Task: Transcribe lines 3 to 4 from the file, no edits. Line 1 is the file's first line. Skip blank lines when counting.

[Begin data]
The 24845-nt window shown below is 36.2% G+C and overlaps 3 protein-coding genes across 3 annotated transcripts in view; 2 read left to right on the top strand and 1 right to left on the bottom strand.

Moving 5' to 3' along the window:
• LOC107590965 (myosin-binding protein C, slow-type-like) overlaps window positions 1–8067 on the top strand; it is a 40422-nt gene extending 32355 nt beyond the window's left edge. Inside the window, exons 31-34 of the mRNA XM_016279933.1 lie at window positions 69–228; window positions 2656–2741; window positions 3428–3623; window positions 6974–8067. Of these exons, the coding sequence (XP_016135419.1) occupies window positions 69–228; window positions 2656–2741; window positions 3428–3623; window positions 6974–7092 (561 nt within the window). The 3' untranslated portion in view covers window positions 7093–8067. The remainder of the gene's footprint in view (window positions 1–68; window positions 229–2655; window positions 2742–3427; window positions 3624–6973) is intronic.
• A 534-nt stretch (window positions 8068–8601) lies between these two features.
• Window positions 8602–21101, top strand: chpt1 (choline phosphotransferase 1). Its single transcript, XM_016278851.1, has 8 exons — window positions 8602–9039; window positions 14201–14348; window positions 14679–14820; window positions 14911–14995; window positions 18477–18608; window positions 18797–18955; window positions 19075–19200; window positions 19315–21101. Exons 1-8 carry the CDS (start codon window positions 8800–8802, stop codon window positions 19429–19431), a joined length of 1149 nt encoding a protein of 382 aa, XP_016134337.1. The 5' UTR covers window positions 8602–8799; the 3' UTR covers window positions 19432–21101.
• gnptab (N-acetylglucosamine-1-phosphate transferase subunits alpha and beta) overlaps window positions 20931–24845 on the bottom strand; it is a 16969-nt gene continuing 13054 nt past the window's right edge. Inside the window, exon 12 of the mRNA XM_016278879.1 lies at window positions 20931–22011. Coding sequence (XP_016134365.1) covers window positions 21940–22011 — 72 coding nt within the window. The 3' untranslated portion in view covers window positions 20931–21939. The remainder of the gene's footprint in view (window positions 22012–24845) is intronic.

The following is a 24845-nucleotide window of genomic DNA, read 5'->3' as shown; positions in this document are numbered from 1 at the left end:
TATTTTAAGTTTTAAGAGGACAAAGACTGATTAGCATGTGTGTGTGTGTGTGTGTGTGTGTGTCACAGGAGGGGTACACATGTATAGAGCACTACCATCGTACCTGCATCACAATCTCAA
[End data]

• LOC107590965 (myosin-binding protein C, slow-type-like) overlaps window positions 1–8067 on the top strand; it is a 40422-nt gene extending 32355 nt beyond the window's left edge. Inside the window, exons 31-34 of the mRNA XM_016279933.1 lie at window positions 69–228; window positions 2656–2741; window positions 3428–3623; window positions 6974–8067. Of these exons, the coding sequence (XP_016135419.1) occupies window positions 69–228; window positions 2656–2741; window positions 3428–3623; window positions 6974–7092 (561 nt within the window). The 3' untranslated portion in view covers window positions 7093–8067. The remainder of the gene's footprint in view (window positions 1–68; window positions 229–2655; window positions 2742–3427; window positions 3624–6973) is intronic.
• A 534-nt stretch (window positions 8068–8601) lies between these two features.